Yeah and when we and when you go to hospital, for instance, on various medical appointments throughout, say, two or three times a year and then you are with a lot of people who, you know, at the MS clinic or whatever, I know he always comes up and says, “Oh, wasn’t that depressing.” I don’t mind. I talk to people and, you know, but I know he finds it, he just he also doesn’t want to be, I suppose, someone with MS. He’d rather he’d rather just be him and at home with his family and, yeah, and try and carry on pretty much. I mean all of us have tried to carry on as much as we have been able to as we would have done, you know. We haven’t wanted to move. You know, my parents spend the whole time saying we should go and buy a bungalow somewhere but our children have gone to the local schools, we’ve got loads of local friends, we’ve got a good GP, near where I work. So why would we want to move? So instead we’ve got to, you know, try and sort out our house to sort of fit, you know, Chris’ needs more and make it more accessible.
 

Louise is sometimes able to relax by going out with her friends, or when her husband is away with his brothers and sisters.

Louise is sometimes able to relax by going out with her friends, or when her husband is away with his brothers and sisters.

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So I do have a very good network of friends and will go off and definitely have evenings out with them or, yeah, or a couple of days away if my husband can go off and stay with his family and I think that’s very important, so you’re not just a carer.

And that works okay does it? You’ve got that kind of in control..

For the

Sufficiently.

For the last couple of years, definitely, but his family have been aware that, you know, there are have been crisis points when coping has been more difficult when he’s been unwell and so, yeah, they have been much, they’ve been good and he’s lucky. He’s got quite a few brothers and sisters and so, as I said, they have been good in recent years, last year or so, in terms of him going off and staying with them, which allows me to relax.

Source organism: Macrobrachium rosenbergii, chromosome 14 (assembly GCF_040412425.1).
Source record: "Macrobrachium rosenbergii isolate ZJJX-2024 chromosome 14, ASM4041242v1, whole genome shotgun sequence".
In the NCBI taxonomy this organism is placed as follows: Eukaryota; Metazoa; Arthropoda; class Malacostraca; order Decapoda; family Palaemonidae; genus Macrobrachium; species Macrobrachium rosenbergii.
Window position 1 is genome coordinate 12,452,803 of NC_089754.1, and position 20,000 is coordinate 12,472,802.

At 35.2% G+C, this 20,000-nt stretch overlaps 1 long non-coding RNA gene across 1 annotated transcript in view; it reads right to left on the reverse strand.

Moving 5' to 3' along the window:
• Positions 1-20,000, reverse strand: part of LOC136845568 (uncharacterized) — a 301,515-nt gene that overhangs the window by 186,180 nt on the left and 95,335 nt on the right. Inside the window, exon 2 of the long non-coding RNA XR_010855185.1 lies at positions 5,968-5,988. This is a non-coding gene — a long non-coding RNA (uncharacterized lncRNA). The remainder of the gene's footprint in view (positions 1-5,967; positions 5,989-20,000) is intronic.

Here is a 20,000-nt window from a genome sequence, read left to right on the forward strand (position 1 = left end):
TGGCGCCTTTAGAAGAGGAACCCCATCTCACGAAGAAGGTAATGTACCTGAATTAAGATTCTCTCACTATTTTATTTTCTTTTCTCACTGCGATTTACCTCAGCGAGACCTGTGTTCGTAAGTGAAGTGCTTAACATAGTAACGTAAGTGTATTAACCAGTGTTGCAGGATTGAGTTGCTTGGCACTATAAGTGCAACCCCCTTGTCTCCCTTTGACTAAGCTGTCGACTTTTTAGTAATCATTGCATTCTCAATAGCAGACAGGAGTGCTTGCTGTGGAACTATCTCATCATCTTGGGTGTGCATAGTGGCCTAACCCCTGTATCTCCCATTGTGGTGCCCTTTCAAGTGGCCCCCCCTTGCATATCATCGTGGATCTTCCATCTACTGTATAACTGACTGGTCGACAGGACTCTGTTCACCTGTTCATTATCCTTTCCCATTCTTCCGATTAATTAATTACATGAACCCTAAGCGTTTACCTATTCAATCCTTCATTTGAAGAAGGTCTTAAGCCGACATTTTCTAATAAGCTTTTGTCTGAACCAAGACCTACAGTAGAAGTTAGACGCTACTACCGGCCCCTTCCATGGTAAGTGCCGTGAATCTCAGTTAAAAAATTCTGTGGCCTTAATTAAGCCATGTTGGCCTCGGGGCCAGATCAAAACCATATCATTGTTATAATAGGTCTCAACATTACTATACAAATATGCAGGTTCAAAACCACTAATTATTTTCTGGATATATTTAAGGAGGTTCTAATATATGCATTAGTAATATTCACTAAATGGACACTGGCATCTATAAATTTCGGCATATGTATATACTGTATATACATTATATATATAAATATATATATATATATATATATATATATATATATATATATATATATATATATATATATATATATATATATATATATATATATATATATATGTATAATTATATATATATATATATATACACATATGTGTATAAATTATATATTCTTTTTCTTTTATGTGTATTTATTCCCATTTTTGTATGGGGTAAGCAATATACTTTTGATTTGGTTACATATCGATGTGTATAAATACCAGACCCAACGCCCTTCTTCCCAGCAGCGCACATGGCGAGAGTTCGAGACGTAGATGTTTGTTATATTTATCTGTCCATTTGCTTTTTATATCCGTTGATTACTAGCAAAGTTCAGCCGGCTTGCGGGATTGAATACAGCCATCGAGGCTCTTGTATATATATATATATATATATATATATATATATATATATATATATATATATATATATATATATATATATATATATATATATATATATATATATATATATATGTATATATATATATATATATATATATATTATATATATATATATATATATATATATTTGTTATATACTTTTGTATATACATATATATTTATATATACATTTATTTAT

Louise has a very good relationship with her GP, who gives continuing support to the whole family.

Louise has a very good relationship with her GP, who gives continuing support to the whole family.

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Can you say a bit more about what makes a good GP, for you?

Yep, I mean our GP has known the whole of our family for probably twenty years. So my daughter’s twenty now, yeah, so for since I was pregnant, but she, so she definitely knows us. She will spend a lot of time in appointments. I mean sometimes I’ve been and seen her and I’ve realised I’ve been there for forty minutes. I mean I don’t go often but when I do go I get my forty minutes, whereas it says very clearly, ten minutes maximum. 

So she’s great. She’ll talk. She comes, does home visits, which is, I think, quite rare these days, not often but if there’s been like a crisis, there have been crises over the years of, you know, falls, broken shoulder, you know, bladder issues. When there has been a crisis and I’ve phoned, I can phone her. I have phoned her sometimes in her surgery and she’s come round just to sort of check up on how things are here and to, actually, probably give him a bit of a talking to. So because he has always been quite resistant to say the drug trial, she encouraged him to take, to participate in that